Arthur was excited about the character and could already see the potential stories she was going to tell, yet they were gruesome, violent, perhaps evil. He supped his drink slowly as scenes played out in his mind, yet he wondered if he had the skills to write about a person like her. “You’ll be absolutely fine,” said the man reassuringly.

“Surely you want something in return? I can’t just take her and reap the rewards for myself?”

“All I want from you is the promise you’ll write her stories and let them be however they’re going to be. Don’t hold back, don’t soften her actions, just let the words flow unhindered by judgement or fear.”

“She’s an incredible character but she’s already scaring me.”

“Excellent. Then you know your readers are going to be thoroughly entertained.” The man produced a piece of paper. “Sign here and she’s all yours,” he said.

“Sign? But?”

“Face it, the children’s fiction isn’t going anywhere for you is it. It’s time to make a change for the better.” Arthur still hesitated, and the man leaned closer. “Just think of the success she’ll bring you,” he whispered. Arthur took the paper and signed the dotted line. The man quickly said his farewells and left. Arthur was alone again, his head filled with gruesome inspiration. On the way home he wondered who the man was then realised in all the time they were talking, ne never asked his name.

It was written in less than a week and the process was dark and harrowing. To write it he locked himself away and met any disturbance with anger and aggression. No sooner had the first manuscript been completed he was already straight on the second. His wife tried in vain to reach him, concerned he wasn’t well and behaving like a man going through a crisis or a breakdown. He hardly ate, didn’t bathe, and only came out of the room for basic needs before returning and slamming the door behind him, locking it tight. Six months later the first book was published. In twenty four hours from its release the children’s author became a horror legend. A new contract was signed, the empty bank accounts were now bursting at the seams, and his wife had taken the girls to live with her parents.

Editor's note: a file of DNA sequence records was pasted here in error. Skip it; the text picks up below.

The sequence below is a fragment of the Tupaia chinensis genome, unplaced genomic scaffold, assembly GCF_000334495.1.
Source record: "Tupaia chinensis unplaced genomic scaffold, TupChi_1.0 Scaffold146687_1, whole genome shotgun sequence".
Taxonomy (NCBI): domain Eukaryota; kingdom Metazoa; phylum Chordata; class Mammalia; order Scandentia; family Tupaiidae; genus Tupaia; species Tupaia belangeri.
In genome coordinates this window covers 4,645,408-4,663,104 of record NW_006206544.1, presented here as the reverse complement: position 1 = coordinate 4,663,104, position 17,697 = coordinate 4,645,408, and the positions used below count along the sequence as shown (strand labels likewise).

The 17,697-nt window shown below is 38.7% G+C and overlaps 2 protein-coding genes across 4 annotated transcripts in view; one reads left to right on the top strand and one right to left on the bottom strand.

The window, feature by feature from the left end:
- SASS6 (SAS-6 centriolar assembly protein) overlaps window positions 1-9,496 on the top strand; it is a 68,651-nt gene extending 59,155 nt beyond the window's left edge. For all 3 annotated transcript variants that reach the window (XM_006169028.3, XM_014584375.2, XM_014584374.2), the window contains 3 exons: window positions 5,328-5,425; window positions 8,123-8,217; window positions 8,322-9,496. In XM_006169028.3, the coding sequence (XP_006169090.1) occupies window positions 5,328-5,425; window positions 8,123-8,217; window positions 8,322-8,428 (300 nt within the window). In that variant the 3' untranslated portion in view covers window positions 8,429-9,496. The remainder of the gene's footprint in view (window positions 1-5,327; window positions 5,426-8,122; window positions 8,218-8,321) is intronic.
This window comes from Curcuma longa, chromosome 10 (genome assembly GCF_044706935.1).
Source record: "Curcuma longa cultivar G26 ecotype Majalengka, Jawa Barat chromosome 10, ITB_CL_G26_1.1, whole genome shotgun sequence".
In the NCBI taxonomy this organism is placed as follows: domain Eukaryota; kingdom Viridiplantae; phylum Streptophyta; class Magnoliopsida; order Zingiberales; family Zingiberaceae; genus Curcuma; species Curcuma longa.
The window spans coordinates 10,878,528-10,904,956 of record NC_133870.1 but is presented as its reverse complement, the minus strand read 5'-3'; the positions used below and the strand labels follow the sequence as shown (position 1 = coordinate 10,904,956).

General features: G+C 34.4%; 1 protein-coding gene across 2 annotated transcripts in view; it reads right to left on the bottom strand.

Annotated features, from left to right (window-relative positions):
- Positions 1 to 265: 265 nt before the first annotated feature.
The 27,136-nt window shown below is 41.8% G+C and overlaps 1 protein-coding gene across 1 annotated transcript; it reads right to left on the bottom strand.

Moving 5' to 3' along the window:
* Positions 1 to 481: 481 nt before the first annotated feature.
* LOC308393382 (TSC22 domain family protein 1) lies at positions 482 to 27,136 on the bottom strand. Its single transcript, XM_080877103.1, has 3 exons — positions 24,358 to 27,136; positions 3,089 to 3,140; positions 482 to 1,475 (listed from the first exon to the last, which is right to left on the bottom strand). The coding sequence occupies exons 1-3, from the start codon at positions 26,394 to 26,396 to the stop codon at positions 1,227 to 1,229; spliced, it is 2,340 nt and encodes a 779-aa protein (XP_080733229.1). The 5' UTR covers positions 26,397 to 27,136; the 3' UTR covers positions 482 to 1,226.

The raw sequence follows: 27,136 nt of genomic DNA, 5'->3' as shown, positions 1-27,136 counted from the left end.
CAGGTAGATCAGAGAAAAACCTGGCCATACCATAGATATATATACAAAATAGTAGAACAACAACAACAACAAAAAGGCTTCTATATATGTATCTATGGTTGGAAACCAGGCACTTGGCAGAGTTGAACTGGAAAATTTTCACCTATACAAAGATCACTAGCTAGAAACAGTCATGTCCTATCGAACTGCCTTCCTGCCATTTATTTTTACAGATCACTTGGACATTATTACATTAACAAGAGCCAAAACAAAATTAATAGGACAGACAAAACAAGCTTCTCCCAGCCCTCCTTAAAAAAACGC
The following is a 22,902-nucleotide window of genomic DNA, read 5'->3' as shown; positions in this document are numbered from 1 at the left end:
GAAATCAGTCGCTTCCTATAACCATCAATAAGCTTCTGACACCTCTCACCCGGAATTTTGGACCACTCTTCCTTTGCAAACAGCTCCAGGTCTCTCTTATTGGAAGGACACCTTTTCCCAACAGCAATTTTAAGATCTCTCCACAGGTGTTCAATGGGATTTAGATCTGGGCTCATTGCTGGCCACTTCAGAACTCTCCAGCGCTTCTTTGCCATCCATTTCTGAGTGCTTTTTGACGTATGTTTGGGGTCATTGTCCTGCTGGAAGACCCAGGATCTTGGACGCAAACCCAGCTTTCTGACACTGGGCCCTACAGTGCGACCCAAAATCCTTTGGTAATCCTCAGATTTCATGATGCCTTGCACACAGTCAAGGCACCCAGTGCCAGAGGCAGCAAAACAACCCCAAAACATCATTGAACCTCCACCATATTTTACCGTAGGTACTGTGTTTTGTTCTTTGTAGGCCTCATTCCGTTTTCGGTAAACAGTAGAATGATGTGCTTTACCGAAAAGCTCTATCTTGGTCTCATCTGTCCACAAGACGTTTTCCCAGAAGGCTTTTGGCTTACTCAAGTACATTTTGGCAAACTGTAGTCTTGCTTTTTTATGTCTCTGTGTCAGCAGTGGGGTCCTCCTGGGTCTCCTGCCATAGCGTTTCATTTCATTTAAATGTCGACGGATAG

The demand for the next two novels was high. Already there was talk of movie deals and merchandise. The world wanted to know who this new author was but he wasn’t willing to play the celebrity. He kept himself locked away writing furiously, deeply disturbed by the thoughts and actions of his female murderess, writing from her point of view. The next two books were completed in three weeks and Arthur was reaching breaking point.

Peter, his agent, came to see him after a communication blackout. He found the house looking neglected with tall grass and overgrowth. The front door was open and the place was upside down. Arthur was in the kitchen; he looked like a hobo and stank like trash as he scooped water from the tap with his shaking hands. Peter saw long cuts to his arms and chest with one across his throat. Arthur was babbling incomprehensively about finding the man to give her back. “What are you talking about?” asked Paul.